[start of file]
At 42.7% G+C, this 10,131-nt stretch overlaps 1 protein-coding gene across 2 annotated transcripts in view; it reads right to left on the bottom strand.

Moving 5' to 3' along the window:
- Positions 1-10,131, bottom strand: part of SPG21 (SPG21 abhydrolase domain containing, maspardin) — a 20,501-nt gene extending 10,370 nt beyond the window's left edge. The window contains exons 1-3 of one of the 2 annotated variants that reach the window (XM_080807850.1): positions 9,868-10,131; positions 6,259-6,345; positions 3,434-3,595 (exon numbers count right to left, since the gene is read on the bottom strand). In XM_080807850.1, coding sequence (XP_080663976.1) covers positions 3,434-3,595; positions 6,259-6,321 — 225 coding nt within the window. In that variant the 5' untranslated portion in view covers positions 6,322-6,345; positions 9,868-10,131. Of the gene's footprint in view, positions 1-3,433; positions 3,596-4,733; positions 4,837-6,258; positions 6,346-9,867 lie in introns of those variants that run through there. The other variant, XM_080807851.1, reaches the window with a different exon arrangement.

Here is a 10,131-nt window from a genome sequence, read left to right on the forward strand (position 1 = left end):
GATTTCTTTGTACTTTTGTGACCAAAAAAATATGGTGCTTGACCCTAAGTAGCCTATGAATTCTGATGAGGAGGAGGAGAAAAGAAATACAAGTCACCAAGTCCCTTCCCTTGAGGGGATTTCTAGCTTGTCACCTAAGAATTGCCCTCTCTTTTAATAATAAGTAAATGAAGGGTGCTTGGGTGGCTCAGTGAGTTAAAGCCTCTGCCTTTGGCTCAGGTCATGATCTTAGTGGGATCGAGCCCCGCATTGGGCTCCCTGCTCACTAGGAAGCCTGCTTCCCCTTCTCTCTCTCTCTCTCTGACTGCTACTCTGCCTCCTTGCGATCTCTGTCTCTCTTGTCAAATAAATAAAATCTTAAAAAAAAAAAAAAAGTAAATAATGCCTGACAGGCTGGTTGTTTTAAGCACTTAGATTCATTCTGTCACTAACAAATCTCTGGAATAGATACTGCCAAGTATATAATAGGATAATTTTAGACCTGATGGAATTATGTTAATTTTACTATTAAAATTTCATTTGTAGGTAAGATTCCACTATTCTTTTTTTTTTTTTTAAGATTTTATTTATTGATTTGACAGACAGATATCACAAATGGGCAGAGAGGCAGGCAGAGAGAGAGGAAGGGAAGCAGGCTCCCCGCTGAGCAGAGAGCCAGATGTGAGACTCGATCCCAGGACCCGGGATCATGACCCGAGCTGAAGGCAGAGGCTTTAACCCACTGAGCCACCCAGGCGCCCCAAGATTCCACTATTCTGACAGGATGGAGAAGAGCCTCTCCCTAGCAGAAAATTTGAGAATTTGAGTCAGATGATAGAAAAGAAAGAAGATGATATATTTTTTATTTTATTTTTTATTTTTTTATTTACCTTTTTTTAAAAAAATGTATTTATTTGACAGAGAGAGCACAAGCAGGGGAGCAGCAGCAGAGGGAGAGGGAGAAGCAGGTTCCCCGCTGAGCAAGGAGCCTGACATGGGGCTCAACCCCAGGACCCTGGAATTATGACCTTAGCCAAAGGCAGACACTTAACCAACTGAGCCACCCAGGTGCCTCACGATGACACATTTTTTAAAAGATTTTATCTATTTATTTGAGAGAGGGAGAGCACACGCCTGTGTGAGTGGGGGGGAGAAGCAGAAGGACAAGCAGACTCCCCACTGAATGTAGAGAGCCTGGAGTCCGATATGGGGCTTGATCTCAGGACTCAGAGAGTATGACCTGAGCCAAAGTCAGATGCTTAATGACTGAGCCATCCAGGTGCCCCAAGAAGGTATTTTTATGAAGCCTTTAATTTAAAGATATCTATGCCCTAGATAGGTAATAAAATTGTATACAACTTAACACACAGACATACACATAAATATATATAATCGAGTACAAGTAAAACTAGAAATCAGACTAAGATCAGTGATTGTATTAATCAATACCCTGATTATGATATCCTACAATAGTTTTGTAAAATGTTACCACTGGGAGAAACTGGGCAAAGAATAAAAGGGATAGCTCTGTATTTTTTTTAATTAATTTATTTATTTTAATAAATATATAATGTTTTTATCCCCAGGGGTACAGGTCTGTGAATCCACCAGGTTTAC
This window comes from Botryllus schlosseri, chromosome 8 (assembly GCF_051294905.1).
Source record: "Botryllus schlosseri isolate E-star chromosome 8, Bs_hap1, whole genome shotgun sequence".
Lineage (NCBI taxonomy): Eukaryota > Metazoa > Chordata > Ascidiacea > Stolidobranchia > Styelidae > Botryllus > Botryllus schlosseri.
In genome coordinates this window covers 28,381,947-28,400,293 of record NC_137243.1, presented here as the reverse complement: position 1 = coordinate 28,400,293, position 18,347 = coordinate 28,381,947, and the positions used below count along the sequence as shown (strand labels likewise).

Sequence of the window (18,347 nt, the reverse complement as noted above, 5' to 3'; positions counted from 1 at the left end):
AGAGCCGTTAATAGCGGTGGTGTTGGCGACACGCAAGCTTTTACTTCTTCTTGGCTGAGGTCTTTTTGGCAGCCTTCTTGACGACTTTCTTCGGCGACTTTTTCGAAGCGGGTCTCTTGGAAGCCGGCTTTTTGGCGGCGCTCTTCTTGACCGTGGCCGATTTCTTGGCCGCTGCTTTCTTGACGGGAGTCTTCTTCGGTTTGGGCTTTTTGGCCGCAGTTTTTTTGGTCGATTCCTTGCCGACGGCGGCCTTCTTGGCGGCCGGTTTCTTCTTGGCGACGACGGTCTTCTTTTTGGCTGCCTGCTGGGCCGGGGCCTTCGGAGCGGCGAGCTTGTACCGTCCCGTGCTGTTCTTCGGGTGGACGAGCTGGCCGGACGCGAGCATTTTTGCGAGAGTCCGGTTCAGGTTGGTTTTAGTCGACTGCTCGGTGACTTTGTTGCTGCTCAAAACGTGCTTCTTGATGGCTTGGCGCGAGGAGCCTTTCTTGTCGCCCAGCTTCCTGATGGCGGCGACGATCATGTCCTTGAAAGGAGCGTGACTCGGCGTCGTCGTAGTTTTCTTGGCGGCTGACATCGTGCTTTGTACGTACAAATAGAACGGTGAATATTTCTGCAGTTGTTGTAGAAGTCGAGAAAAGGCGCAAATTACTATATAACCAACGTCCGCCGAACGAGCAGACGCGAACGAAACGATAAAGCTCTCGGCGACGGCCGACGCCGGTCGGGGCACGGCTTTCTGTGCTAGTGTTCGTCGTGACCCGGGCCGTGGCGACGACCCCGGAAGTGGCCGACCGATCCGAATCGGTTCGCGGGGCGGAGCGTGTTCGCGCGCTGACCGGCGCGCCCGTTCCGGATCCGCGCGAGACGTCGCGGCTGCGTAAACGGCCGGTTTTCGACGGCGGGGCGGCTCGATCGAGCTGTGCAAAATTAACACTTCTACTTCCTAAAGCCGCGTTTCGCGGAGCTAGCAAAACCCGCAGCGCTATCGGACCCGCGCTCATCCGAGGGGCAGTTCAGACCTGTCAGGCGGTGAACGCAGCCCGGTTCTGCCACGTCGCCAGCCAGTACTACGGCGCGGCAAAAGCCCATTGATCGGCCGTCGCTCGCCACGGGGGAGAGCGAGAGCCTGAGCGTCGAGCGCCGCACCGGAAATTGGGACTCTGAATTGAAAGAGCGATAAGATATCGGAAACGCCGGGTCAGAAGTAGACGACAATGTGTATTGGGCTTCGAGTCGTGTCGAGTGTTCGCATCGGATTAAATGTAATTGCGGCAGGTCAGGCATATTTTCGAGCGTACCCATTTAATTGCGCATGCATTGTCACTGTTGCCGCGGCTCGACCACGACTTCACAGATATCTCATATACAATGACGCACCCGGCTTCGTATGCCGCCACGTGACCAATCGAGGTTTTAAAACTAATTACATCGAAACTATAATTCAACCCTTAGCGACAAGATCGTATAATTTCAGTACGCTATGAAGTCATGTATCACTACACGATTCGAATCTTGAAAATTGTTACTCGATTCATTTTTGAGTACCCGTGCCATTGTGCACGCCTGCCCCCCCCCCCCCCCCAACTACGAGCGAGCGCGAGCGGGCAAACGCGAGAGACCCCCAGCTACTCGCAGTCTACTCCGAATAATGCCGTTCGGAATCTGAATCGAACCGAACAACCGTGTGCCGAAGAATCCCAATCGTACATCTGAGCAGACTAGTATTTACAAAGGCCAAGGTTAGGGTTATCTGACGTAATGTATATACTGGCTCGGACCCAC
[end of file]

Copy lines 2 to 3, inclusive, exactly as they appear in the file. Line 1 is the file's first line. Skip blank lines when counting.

Moving 5' to 3' along the window:
- Positions 1-10,131, bottom strand: part of SPG21 (SPG21 abhydrolase domain containing, maspardin) — a 20,501-nt gene extending 10,370 nt beyond the window's left edge. The window contains exons 1-3 of one of the 2 annotated variants that reach the window (XM_080807850.1): positions 9,868-10,131; positions 6,259-6,345; positions 3,434-3,595 (exon numbers count right to left, since the gene is read on the bottom strand). In XM_080807850.1, coding sequence (XP_080663976.1) covers positions 3,434-3,595; positions 6,259-6,321 — 225 coding nt within the window. In that variant the 5' untranslated portion in view covers positions 6,322-6,345; positions 9,868-10,131. Of the gene's footprint in view, positions 1-3,433; positions 3,596-4,733; positions 4,837-6,258; positions 6,346-9,867 lie in introns of those variants that run through there. The other variant, XM_080807851.1, reaches the window with a different exon arrangement.